In LEAN OUT, Marissa Orr, who began her career as a founding member of Google’s Sales Operations & Strategy Team, takes a long, hard, and honest look at the gender gap and, in the process, exposes a lot of bad narrative out there. Because, hey, female empowerment should never be women telling each other how to behave and what to want out of life, right? Right. Shockingly, though, when you break down a lot of today’s chart-topping literature, it’s crazy how the narrative is driven by that rhetoric. Often without us realizing that what is sold as self-improvement is thinly veiled girl shaming. I’d never considered myself ignorant in that respect, but I had been. Mind blown.
Orr succinctly exposes said bad narrative, backed up by research and numerous examples. A highlight reel of what is being sold as truth: 1) women have to want to be successful (and by success a corporate career is implied) because 2) other women fought hard for women today to have that choice (the paradox is that being told what to do is not choice), and 3) what women need to be successful is to cease a whole catalog of behaviors and start acting more like… men. Yes, men. Because, apparently, to be equal, we need to be the same. If you feel like that doesn’t much like modern feminism, Orr couldn’t agree more. That the corporate structure is outdated (a remainder of the Industrial Age) and was created by men, and as a result is geared mainly toward men, who thrive off an incentive structure that rewards a rise through the corporate ranks with ever greater power, the authority to hire and fire, while many women would find, i.e., flexible working hours a greater incentive, is given little consideration.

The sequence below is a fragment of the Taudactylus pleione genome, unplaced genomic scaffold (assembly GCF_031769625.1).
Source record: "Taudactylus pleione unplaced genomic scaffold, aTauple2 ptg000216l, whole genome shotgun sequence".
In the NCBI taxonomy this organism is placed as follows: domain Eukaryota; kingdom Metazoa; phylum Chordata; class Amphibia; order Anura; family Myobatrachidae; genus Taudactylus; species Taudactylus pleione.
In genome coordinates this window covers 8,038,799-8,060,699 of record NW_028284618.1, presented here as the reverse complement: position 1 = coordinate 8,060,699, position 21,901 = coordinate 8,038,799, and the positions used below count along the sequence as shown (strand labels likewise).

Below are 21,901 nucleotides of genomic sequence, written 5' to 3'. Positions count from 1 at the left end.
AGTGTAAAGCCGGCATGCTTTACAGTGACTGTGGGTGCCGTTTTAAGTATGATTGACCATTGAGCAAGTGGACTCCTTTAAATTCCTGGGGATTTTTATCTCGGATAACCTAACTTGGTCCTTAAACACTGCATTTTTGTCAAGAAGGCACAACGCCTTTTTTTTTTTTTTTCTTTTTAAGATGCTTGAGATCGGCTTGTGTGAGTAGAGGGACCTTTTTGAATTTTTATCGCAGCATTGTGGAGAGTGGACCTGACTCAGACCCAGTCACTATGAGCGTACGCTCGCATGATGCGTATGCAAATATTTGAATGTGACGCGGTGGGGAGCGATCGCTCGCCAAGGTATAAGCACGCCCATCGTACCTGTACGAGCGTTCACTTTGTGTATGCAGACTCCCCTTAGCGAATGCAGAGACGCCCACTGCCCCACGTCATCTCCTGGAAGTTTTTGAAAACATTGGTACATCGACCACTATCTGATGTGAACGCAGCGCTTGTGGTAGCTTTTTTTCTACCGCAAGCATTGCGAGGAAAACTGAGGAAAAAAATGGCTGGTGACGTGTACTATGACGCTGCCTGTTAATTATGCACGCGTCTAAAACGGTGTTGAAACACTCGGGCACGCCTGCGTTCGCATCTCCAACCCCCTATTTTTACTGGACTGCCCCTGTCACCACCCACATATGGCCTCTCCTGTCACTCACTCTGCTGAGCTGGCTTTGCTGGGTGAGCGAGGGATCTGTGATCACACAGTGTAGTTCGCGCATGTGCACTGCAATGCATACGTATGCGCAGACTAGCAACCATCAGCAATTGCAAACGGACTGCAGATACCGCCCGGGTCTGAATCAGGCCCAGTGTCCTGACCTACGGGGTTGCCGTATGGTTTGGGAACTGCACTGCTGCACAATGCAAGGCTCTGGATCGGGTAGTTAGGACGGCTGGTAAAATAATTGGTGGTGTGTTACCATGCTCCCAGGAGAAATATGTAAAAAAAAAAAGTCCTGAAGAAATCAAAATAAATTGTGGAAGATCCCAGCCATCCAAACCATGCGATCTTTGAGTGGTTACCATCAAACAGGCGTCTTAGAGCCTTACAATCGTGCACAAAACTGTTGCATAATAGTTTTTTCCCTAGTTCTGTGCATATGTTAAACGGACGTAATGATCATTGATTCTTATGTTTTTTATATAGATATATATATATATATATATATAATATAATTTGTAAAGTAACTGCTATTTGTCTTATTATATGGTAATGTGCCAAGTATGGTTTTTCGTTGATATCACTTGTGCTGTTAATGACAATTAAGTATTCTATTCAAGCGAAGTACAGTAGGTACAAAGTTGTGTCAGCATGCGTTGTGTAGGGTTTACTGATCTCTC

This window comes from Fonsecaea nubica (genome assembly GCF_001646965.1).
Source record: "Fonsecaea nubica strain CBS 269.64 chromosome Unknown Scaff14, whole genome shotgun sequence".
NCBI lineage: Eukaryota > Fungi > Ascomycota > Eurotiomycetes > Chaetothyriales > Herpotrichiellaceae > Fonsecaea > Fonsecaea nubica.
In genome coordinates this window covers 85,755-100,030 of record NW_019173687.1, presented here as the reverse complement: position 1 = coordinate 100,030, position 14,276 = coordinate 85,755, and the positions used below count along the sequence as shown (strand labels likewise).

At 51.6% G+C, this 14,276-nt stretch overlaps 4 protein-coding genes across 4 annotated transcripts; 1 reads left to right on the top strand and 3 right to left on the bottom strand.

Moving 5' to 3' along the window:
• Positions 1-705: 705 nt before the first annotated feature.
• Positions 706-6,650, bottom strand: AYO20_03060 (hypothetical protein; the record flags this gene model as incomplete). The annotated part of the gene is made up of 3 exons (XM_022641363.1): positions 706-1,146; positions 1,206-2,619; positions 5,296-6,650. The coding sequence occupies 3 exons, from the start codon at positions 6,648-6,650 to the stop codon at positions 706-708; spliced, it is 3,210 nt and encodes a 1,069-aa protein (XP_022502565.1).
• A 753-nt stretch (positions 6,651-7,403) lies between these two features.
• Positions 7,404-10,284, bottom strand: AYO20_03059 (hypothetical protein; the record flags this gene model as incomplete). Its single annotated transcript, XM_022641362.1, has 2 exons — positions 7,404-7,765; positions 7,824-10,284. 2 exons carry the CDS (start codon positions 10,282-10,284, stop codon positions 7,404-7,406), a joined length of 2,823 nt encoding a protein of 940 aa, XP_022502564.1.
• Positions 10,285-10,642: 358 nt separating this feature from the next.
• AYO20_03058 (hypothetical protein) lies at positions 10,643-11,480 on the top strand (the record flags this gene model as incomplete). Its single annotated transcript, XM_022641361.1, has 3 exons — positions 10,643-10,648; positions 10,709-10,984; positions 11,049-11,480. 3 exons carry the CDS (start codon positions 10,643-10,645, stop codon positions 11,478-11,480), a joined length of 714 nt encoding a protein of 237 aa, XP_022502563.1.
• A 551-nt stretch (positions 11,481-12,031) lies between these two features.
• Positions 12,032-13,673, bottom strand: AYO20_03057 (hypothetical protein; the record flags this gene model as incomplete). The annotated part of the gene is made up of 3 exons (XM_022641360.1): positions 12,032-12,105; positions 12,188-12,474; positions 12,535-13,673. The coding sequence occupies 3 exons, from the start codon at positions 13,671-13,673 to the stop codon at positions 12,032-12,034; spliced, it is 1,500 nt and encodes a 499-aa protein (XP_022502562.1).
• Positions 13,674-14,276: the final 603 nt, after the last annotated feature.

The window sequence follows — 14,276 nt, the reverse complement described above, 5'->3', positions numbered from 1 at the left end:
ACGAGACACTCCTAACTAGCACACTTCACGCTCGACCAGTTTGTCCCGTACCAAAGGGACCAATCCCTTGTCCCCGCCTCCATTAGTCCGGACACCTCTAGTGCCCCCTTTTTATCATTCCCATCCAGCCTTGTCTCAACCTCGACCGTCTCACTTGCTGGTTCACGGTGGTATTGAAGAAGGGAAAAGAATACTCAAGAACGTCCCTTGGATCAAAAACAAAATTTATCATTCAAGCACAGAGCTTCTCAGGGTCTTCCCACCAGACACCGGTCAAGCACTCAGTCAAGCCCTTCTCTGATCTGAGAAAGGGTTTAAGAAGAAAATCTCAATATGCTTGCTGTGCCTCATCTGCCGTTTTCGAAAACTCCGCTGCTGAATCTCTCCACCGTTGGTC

In LEAN OUT, Marissa Orr offers us an alternative to, among others, Facebook COO Sheryl Sandberg’s Lean In movement. A movement of which former First Lady, Michelle Obama, said, “That sh*t doesn’t work all the time.” Because as Orr aptly pinpoints, at the heart of the gender gap is corporate dysfunction, something that no amount of leaning in can fix. The LEAN OUT alternative: instead of leaning into the corporate structure, we can choose to LEAN OUT, to define success around well-being instead of winning.
LEAN OUT is a book that provides brilliant and timely insights and much food for thought.
Book: Lean Out: The Truth About Women, Power, and the Workplace
Published: HarperCollins Leadership
Publication Date: June 11th, 2019
Reviewed by: Meredith Mara
One thought on “Lean Out: The Truth About Women, Power, and the Workplace (Reviewed by Meredith Mara)”
That’s a pretty interesting take on the issue. Definitely some good food for thought